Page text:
Korea Advanced Institute of Science and Technology (KAIST)
한국과학기술원

South Korea

KAIST has connotations of academic excellence, innovation and entrepreneurship, but also the launch of large-scale projects. The university often ranks highly among other universities of a similar age.

KAIST was established in February 1971 as Korea Advanced Institute of Science, with a loan given by United States Agency for International Development. The university aimed not only to educate young researchers in science and engineering, but also to provide a solid basis for the development of future higher education institutions in Korea.

Its structure was created by an international team, which included the American electrical engineer and vice-president of Stanford University Frederick Emmons Terman. Unlike other public institutions in South Korea, KAIST has freedom to decide upon its entry requirements and course structure, which gives the university a special status.

Today, KAIST has a rich academic portfolio in disciplines such as physics, mathematics, engineering, humanities and social sciences, business and management. The courses are delivered by 5 colleges and 6 schools, with over 33 divisions. KAIST's unique institutes include the National NanoFab Center, which conducts research into nano-devices and their potential applications.

KAIST consists of 2 major campuses situated in Daejeon and South Korea's capital Seoul. They offer over 25 dormitories, 4 libraries and a medical centre. To ensure students are actively engaged in the campus cultural events, the university organises traditional opera and jazz recitals.

KAIST retains sole responsibility for content © 2017 KAIST.

1 March 2017 - 28 February 2018

Region: Global
Subject/journal group: All

The table to the right includes counts of all research outputs for Korea Advanced Institute of Science and Technology (KAIST) published between 1 March 2017 - 28 February 2018 which are tracked by the Nature Index.

Hover over the donut graph to view the WFC output for each subject. Below, the same research outputs are grouped by subject. Click on the subject to drill-down into a list of articles organized by journal, and then by title.

Note: Articles may be assigned to more than one subject area.

AC FC WFC
285 120.29 115.93

Outputs by subject (WFC)

Subject AC FC WFC
Physical Sciences 173 63.38 59.03
Chemistry 125 63.33 63.33
Life Sciences 39 17.18 17.18

Highlight of the month

Flipping the superconductivity switch

© ROBERT BROOK/SCIENCE PHOTO LIBRARY/Getty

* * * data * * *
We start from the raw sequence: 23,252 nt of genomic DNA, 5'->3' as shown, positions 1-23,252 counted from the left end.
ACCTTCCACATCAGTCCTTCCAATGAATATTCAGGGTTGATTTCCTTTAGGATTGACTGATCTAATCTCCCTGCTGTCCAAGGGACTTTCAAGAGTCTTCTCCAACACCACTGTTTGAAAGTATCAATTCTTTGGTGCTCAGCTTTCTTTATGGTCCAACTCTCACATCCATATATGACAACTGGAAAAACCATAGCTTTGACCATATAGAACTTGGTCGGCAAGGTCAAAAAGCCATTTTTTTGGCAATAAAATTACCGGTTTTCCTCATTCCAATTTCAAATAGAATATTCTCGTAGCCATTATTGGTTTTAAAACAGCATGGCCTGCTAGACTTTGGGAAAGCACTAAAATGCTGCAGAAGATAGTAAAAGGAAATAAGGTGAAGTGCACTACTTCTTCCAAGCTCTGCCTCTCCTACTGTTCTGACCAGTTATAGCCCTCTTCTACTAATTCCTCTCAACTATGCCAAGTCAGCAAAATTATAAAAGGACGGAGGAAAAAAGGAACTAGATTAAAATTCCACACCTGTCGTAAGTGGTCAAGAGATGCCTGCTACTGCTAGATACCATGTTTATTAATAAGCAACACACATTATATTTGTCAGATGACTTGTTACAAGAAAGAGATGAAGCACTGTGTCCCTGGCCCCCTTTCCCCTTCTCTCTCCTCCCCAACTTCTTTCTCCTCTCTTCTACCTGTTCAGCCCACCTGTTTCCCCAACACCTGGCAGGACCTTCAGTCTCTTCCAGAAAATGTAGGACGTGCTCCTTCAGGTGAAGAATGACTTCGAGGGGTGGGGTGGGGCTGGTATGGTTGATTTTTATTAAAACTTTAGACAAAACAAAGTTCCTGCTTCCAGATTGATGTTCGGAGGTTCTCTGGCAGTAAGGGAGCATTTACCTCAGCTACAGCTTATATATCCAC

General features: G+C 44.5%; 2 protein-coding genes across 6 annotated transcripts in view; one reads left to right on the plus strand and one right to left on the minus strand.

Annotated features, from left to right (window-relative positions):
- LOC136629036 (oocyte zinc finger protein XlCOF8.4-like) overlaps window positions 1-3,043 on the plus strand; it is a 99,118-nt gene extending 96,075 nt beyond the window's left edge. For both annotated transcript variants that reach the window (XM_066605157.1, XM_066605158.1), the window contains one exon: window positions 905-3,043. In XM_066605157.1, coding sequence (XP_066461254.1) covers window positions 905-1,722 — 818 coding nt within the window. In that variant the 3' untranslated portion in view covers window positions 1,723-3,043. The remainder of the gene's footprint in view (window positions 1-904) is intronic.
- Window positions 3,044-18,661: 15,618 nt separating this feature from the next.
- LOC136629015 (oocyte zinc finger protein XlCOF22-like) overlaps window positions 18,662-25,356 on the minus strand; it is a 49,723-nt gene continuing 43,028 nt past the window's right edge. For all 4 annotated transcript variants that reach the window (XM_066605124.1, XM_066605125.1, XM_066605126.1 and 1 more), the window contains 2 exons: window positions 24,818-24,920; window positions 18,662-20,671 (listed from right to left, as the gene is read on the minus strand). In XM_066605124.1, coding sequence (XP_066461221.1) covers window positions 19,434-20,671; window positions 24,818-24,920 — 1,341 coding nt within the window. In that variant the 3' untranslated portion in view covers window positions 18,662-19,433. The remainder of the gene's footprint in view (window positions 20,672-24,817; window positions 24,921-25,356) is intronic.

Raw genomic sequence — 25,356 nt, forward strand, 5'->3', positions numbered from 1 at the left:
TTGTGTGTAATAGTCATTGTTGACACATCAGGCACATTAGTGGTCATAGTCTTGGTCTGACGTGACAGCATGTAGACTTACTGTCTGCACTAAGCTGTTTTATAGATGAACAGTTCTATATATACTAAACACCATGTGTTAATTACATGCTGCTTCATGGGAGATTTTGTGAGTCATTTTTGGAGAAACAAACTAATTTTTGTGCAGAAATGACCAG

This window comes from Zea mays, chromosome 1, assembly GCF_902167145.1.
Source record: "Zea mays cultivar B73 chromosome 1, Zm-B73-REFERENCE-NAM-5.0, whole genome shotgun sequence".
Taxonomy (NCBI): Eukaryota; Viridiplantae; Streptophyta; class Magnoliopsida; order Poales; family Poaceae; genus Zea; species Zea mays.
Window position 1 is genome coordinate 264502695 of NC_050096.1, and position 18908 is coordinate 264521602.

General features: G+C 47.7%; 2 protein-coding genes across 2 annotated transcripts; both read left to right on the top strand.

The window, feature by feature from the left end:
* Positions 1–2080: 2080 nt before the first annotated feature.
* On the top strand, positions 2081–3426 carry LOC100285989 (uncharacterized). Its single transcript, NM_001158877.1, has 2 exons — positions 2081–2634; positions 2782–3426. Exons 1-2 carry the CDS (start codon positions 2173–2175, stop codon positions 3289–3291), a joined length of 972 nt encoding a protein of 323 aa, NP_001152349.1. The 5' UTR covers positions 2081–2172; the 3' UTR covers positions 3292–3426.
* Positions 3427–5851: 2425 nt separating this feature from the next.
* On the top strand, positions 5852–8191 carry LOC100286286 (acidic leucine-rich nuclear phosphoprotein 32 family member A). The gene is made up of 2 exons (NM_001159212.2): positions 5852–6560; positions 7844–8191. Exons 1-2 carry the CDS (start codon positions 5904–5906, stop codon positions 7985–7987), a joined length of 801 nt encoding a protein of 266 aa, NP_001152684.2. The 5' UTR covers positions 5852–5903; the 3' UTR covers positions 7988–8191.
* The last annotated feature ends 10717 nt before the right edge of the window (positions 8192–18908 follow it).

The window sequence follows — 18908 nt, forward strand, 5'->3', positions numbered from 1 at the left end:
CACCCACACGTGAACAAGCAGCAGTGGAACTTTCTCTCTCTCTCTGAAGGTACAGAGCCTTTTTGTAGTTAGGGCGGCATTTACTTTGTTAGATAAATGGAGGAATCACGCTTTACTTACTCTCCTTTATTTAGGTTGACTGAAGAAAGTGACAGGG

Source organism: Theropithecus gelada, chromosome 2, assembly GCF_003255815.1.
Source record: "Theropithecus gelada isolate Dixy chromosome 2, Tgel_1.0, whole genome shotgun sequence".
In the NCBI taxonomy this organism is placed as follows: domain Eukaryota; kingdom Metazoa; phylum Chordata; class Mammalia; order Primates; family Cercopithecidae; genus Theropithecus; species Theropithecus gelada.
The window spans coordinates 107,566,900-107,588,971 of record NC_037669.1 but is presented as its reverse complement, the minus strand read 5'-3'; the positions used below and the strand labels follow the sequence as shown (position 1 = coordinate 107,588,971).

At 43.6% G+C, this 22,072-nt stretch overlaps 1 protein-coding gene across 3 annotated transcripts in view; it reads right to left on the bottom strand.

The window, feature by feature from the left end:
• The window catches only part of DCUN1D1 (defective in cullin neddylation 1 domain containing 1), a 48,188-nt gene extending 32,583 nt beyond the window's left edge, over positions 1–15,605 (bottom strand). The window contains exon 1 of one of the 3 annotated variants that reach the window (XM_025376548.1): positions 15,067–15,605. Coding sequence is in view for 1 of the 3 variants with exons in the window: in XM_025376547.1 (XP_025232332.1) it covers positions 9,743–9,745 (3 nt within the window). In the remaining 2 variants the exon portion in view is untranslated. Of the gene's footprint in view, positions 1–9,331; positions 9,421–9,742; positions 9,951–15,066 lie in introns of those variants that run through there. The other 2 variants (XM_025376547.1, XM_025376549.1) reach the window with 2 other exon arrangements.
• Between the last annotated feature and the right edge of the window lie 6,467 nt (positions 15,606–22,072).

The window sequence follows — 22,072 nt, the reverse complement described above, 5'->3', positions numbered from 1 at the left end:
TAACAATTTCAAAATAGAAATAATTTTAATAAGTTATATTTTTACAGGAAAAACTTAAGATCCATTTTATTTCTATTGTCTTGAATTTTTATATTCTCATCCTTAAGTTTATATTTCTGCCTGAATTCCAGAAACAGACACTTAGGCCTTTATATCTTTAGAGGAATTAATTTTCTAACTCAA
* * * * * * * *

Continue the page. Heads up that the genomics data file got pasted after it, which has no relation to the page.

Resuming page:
© ROBERT BROOK/SCIENCE PHOTO LIBRARY/Getty

Scientists have developed a new technique for turning superconductivity on and off, paving the way for new electronic and magnetic devices, according to a study published in Physical Review Letters.

Below certain temperatures iron-based superconductors can conduct electricity with virtually zero resistance, and exhibit superconducting and magnetic behaviours at the same time. Scientists, however, still lack detailed understanding of the complex atomic-level properties that underlie this behaviour.    

Led by researchers from the Korea Advanced Institute of Science and Technology, a team of physicists from South Korea and the United States have used a spin-polarized scanning tunnelling microscope to pass a metal tip just a few atoms wide over the surface of an iron-based superconductor, allowing them to probe its magnetic and electronic properties to be turned on and off.

The work could lead to new memory devices and transistors that can control superconductivity.

Supported content

  1. Phys Rev Lett, 119, 227001 (2017). doi: 10.1103/physrevlett.119.227001

View the article on the Nature Index

See more research highlights from Korea Advanced Institute of Science and Technology (KAIST)

More research highlights from Korea Advanced Institute of Science and Technology (KAIST)

1 March 2017 - 28 February 2018

International vs. domestic collaboration by WFC

  • 44.5% Domestic
  • 55.5% International

Note: Hover over the graph to view the percentage of collaboration.

Note: Collaboration is determined by the weighted fractional count (WFC), which is listed in parentheses.

Affiliated joint institutions and consortia

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